US News may have used incorrect data for one recent ranking

New vendor, new methodology attract questions about accuracy

Three educators from New York took to the Washington Post last week to argue that U.S. News & World Report used the incorrect data in its calculations for 2015's "best high schools." The magazine counters that it simply changed its methodology.

Principal Carol Burris and assistant principal John Murphy from South Side High School and Principal Sean Feeney from The Wheatley School argue that a change in vendors from the American Institute for Research to RTI International coincided with a switch to incorrect data that makes it impossible to fairly compare New York high schools to one another.

"Schools that have traditionally been on the list—and should have continued to be on it—fell off," they wrote.

Specifically, their two schools, which earned "Gold Medal" status every year since 2009, did not earn any rankings this year, despite that "our performance on the measures had improved, not dropped."

The three argue that data used by U.S. News, which included math and English proficiency rates, math distinction scores, and English Language Arts proficiency rates, were all incorrect.

"The data technicians used the wrong state data to evaluate New York schools for proficiency, because they did not understand or ignored how high-school proficiency in English Language Arts and math is determined in New York State," they wrote.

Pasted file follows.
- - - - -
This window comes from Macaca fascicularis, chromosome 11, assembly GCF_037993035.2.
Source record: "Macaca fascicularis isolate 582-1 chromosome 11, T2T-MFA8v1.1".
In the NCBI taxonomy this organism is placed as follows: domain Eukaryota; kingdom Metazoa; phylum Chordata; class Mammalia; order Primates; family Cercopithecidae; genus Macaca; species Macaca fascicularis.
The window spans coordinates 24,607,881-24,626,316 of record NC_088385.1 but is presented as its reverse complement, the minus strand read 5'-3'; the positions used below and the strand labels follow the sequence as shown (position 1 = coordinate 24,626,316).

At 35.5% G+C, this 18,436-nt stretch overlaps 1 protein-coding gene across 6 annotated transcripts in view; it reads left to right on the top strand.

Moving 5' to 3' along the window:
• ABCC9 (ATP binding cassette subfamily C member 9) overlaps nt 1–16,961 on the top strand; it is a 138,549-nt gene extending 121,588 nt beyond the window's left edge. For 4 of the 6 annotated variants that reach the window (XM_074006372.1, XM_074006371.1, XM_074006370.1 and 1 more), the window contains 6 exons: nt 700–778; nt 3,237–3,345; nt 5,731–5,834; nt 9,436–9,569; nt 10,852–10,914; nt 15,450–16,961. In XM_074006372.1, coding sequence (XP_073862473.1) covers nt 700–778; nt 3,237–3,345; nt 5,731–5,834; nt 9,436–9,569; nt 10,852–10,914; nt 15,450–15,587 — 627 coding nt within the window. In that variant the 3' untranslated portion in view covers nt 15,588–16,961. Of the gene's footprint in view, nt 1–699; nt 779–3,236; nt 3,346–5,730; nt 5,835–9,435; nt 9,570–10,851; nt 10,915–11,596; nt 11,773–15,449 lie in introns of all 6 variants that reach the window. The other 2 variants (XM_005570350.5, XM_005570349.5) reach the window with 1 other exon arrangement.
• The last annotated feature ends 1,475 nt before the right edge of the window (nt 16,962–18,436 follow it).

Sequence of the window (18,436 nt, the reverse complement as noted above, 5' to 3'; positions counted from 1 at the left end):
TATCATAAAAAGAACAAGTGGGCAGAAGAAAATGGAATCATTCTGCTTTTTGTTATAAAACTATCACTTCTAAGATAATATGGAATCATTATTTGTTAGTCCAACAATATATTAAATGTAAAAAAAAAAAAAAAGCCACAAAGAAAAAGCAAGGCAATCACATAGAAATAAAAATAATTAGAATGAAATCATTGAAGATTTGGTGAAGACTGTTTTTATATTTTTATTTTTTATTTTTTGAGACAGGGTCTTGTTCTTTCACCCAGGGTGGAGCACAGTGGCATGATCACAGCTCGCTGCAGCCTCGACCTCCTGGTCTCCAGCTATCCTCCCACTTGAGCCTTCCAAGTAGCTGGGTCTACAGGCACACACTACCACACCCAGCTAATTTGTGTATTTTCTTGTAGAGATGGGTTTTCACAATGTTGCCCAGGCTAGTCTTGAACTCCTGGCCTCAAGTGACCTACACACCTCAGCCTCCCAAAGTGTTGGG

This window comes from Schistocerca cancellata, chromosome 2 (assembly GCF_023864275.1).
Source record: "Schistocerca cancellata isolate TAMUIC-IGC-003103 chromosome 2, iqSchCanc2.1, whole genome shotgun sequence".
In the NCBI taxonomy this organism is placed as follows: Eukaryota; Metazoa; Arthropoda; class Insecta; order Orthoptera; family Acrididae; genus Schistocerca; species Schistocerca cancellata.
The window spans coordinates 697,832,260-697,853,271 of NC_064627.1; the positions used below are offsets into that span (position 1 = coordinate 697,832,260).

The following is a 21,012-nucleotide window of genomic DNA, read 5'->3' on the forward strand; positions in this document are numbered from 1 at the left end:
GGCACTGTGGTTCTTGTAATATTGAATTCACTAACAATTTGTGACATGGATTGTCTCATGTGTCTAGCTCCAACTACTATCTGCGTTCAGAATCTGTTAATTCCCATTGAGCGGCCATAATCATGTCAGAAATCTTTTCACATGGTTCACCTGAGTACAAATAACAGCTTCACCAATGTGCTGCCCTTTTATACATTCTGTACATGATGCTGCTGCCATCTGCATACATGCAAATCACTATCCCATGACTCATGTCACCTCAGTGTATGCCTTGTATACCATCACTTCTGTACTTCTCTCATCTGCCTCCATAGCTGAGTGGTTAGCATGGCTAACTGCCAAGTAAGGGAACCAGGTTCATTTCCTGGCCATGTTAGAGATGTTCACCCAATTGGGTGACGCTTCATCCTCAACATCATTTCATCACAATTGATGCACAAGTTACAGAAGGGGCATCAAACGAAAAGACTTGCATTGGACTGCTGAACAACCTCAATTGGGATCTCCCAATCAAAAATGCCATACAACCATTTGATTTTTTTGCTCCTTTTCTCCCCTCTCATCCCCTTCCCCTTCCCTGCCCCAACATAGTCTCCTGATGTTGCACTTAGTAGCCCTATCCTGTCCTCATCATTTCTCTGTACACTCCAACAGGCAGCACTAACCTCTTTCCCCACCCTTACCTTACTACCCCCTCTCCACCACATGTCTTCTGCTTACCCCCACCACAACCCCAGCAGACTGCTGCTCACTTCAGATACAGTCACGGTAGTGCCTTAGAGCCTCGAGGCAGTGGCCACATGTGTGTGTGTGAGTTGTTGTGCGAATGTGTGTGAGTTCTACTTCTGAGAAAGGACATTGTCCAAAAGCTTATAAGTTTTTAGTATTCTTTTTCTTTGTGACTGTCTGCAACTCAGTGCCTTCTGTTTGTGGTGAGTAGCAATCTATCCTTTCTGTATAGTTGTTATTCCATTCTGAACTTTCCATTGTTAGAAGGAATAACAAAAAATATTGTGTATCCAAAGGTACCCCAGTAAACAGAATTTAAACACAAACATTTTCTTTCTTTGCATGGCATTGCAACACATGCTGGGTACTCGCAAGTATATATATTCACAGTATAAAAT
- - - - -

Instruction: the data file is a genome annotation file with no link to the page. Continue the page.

RTI says it used English, Algebra 1, Geometry, and Algebra 2 Regents exams for grade-based calculations. However, Geometry and Algebra 2 are not required across the state, but are optional, write the educators. Additionally, the firm did not account for students who took the Algebra test in eighth grade.

"We place far too much trust in big data," write the educators. "Lists like those of U.S. News and World Report incentivize behavior on the part of the institutions that they rank. They also have real effects on those universities, schools, and hospitals that they label," they say.

In response, U.S. News officials sent an email saying, "The methodology changes are not an error" and that the data were applied in the way the methodology and technical appendix explain.

"These rankings reflect that," officials added (Strauss, "Answer Sheet," Washington Post, 5/21).

The takeaway: A change in methodology—or a mistake in data usage—by U.S. News & World Report led three high school educators to take to the Washington Post and argue high schools in their state cannot be compared fairly in that manner.


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